Stocks in just about every industry had a bad fourth quarter last year, pushing the S&P 500 down some 20% from its peak in early October to the bottom on Christmas Eve. While this big market sell-off was happening, crude oil prices also crashed, driving down many oil stocks even more than the market average.
Canadian integrated oil giant Suncor Energy (NYSE: SU) was one of the hardest-hit, with its stock price falling almost 35% over that period even as it continued to generate significant cash flows.
Guess what? Berkshire Hathaway (NYSE: BRK-A)(NYSE: BRK-B), led by investing legend Warren Buffett, who is assisted in his stock-picking endeavors by Todd Combs and Ted Weschler these days, took note. Suncor is now part of Berkshire's portfolio.
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What makes Suncor an attractive investment
In what was a generally light buying quarter for Berkshire, the Suncor investment stood out because it represents only the second energy industry holding in the company's portfolio, along with longtime holding Phillips 66. The position in Phillips 66 also saw some action, but in the other direction: Berkshire sold some 3.5 million shares in the fourth quarter, continuing its recent history of selling shares of the refinery and midstream giant.
So, why the shift away from Phillips 66 and movement into Suncor? While I don't think it's a case of picking one over the other, there's a lot to like about Suncor. First, the company's integrated business in the Canadian tar sands has proven incredibly profitable. Last quarter, it generated well over CA$3 billion in operating cash flows even as Canadian crude prices plummeted, as shown in the chart below.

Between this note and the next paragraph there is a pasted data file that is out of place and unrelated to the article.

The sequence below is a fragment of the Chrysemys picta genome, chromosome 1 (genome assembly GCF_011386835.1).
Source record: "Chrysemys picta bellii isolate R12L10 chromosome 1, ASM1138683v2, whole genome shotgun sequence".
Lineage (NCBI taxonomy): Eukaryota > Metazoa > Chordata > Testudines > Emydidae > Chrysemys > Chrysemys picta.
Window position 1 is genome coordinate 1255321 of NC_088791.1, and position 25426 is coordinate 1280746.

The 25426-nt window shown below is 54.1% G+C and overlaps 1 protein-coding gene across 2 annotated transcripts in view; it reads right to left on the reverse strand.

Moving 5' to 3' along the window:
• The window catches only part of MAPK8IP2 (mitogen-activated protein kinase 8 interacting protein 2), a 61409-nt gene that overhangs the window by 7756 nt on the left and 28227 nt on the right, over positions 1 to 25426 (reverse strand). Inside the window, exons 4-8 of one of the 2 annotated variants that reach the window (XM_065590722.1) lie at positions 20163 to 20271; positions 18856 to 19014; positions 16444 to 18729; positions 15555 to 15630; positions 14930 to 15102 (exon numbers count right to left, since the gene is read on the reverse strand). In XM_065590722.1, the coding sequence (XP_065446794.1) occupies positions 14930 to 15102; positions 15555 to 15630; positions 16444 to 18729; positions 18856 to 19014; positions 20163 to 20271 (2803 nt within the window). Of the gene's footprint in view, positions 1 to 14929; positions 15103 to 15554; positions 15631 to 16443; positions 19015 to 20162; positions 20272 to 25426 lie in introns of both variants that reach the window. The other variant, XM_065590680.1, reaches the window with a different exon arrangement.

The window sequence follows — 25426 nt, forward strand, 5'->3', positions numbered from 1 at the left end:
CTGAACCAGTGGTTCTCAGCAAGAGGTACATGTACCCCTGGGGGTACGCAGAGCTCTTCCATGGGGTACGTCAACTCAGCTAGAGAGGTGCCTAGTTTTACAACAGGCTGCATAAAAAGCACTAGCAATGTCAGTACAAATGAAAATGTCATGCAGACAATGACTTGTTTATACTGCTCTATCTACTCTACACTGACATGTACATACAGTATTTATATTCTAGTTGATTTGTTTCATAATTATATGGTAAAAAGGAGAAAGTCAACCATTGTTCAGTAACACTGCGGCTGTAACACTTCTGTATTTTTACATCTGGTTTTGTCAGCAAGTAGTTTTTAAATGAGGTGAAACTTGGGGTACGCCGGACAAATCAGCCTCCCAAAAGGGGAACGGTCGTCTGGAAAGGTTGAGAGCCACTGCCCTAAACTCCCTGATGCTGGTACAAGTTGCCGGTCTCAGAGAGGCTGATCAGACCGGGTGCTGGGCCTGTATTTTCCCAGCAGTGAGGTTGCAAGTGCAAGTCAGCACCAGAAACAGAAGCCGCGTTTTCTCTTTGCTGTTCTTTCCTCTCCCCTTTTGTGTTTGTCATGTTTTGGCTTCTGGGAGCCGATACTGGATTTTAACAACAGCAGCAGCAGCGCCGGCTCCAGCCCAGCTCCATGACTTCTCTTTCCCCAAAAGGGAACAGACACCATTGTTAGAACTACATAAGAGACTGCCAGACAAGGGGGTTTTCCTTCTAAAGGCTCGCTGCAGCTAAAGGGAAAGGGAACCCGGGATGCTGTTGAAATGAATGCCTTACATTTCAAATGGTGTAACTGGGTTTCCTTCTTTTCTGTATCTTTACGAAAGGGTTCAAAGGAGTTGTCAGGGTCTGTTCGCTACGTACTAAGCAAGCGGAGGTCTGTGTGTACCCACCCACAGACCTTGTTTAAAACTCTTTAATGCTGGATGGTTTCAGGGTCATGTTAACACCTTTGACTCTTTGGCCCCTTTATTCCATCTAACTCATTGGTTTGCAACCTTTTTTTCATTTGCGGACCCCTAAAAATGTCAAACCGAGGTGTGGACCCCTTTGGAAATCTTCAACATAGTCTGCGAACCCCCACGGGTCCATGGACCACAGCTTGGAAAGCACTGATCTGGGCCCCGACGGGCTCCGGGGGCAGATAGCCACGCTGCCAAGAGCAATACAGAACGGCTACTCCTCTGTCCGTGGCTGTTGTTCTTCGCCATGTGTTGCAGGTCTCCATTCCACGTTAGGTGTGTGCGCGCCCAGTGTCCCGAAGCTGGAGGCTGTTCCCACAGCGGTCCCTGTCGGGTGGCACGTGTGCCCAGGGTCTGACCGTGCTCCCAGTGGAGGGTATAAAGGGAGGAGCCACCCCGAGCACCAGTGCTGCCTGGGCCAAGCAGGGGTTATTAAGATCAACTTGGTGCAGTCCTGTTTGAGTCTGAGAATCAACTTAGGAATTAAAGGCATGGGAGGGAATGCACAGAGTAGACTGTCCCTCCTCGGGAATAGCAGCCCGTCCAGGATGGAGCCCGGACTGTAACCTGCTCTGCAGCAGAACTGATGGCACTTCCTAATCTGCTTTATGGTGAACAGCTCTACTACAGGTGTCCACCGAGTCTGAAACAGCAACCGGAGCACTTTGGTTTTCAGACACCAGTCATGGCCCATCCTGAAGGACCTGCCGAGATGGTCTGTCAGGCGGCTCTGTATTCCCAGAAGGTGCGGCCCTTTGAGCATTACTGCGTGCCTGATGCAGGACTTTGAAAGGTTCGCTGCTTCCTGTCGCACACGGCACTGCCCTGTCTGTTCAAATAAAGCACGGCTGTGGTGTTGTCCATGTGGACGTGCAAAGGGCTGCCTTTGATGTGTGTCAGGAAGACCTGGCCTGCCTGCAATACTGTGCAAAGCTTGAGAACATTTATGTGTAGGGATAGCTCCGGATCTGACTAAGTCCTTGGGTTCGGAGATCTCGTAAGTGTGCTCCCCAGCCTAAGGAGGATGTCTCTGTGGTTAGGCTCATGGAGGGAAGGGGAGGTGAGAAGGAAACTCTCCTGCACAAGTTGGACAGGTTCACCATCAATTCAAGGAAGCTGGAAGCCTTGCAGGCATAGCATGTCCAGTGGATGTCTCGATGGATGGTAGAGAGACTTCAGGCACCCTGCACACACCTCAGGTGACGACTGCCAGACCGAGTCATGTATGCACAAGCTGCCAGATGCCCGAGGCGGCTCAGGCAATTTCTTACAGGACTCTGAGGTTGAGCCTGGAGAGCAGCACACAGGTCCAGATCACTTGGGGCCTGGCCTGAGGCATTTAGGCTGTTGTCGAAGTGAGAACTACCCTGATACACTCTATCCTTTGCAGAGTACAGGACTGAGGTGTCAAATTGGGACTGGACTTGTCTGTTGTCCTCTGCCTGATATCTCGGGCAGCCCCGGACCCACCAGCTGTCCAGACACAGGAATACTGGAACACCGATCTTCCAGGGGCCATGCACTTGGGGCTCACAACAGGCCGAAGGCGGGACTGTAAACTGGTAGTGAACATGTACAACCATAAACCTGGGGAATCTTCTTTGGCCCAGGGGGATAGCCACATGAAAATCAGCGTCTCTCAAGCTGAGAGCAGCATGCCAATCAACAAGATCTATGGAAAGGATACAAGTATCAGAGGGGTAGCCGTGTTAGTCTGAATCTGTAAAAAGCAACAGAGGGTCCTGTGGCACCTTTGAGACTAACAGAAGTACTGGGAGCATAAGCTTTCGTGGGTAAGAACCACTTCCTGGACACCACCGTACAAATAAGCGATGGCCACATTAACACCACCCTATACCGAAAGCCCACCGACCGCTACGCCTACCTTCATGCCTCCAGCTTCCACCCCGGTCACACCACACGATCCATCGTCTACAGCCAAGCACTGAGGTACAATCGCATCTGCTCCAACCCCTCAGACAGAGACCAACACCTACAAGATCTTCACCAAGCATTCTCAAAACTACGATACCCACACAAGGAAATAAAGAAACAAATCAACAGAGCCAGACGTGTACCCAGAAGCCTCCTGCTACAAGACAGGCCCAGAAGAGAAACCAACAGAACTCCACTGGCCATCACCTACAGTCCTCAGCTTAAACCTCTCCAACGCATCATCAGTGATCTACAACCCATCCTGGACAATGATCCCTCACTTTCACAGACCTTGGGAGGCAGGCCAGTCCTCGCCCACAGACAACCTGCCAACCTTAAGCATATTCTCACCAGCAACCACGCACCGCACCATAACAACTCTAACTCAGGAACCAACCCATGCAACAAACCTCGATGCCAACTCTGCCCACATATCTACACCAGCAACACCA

Although Canadian crude prices fell as low as $10 per barrel, Suncor managed to generate a substantial amount of cash thanks to its highly integrated business. Suncor is able to refine the heavy crude it produces from Canadian Tar Sands, giving it the ability to generate very strong margins on the refined products it produces.
Furthermore, Canada's west coast ports give Suncor access to strong demand markets in Asia, meaning it has great optionality to sell its products to end markets with the highest demand to get the best returns.
When it comes to durable advantages like these, Buffett isn't one to miss out -- especially when considering that Suncor was a bargain last quarter, with its shares trading for some of the cheapest multiples to its cash flows we have seen in the past several years.
Is Suncor worth buying?
The chart above shows that, at least based on the company's cash flows, Suncor is absolutely worth considering for a portfolio. Oil prices have rebounded, meaning gasoline, diesel, jet fuel, and other refined products are now selling for more than Suncor likely realized in the fourth quarter, while its Tar Sands oil feedstock remains cheap to produce and source. In other words, Suncor's cash flows are likely to be even higher now than they were last quarter.
Suncor is also an excellent dividend stock, with a 3.3% yield at recent prices and foreign exchange rates (it pays the dividend in Canadian dollars), and there's a good chance the payout will go up along with cash flows. Whether it remains a part or becomes a bigger component of the Berkshire portfolio remains to be seen. But for investors looking for a dependable investment in the energy industry, you could do far worse than Suncor, particularly at what remains a very cheap price for a high-quality company.
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